The brains flawed design explains the prevalence of insanity and the wide disparity in intellectual capability.

If left to devolve in a totally natural environment it would no doubt shrink to a more sustainable size. But as more and more of its functionality is outsourced we may see the brain atrophy to a healthier and more natural state.

We might even want to engineer parts of it out; our undependable memory centers for instance.
not rated yet Feb 21, 2018
This unnatural state may also explain the most dangerous defect of all - psychopathy. A psychopath is born not made, and their condition is at present untreatable.

It could be that the centers that give us our emotions, conscience, and the ability to empathize are among the easiest to leave out as the infant brain struggles to survive and grow.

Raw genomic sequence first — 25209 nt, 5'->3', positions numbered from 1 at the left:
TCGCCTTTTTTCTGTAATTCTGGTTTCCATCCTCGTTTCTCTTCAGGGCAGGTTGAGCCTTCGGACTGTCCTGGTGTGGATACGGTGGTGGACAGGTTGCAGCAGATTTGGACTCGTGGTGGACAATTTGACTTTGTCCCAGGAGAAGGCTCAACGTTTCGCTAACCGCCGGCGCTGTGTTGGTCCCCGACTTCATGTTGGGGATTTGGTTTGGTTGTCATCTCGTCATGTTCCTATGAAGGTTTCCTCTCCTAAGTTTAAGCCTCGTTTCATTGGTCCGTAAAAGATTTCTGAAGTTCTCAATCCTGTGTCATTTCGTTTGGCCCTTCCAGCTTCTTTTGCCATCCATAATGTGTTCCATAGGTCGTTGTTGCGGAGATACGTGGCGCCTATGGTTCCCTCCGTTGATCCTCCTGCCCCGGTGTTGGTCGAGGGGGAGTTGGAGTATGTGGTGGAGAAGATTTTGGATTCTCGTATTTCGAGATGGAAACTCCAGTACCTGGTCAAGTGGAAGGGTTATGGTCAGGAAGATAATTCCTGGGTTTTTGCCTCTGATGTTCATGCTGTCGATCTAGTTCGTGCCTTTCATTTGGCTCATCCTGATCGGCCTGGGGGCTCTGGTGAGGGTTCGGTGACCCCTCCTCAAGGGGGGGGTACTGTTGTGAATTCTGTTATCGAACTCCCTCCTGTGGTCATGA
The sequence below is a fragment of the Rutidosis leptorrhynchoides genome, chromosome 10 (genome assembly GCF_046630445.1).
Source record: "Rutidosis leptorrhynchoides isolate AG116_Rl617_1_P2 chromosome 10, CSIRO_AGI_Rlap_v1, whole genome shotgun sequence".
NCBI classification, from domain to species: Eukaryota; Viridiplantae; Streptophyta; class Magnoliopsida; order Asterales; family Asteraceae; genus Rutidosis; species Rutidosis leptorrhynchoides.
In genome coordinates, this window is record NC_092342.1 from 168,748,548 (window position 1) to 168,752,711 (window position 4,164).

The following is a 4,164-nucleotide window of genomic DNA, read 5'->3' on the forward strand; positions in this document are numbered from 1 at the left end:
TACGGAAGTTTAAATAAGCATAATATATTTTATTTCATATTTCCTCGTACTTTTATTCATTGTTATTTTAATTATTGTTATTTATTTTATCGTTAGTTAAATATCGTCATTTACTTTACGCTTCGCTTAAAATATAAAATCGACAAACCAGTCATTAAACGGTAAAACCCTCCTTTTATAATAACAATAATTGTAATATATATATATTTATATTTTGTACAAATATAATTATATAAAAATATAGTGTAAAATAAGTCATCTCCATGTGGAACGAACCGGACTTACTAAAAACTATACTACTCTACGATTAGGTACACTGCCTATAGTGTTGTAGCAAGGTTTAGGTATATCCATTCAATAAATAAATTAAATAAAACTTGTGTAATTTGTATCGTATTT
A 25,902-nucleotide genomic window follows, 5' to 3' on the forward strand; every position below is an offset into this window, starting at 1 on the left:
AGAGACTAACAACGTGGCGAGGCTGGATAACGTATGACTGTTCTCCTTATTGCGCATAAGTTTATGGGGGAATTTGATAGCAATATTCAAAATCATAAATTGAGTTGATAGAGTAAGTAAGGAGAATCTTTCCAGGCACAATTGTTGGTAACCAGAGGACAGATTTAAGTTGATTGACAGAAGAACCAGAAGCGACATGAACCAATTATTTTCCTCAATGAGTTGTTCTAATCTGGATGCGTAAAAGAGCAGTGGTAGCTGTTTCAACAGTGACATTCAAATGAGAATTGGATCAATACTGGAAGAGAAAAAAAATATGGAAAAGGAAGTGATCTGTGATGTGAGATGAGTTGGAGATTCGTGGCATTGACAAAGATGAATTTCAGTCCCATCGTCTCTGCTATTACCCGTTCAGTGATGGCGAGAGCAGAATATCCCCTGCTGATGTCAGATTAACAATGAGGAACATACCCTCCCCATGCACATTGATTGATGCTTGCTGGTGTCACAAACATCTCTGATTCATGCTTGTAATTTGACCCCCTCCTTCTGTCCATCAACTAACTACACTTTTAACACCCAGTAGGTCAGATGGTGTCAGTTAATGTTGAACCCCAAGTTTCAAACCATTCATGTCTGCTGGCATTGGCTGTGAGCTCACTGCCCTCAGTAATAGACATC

not rated yet Feb 21, 2018
If we can understand psychopathy we can perhaps figure out how to prevent it. But in the meantime we may be able to detect it and thus protect society from the predatory hunger of the psychopath.

It appears to be related to autism. People like Weinstein, Madoff, and the Sandy hook shooter all share this lack of conscience, empathy, and emotion, expressed in different ways.

A person who can shoot a youngster at point blank range, is by definition a psychopath. This is not evil. This is a physical malformity that can be detected and contained if not fixed.

"Most of us would not imagine any correspondence between conceiving an ethnic genocide and, say, guiltlessly lying to one's boss about a coworker. But the psychological correspondence is not only there; it is chilling... Those who have no conscience at all are a group unto themselves, whether they be homicidal tyrants or merely ruthless social snipers."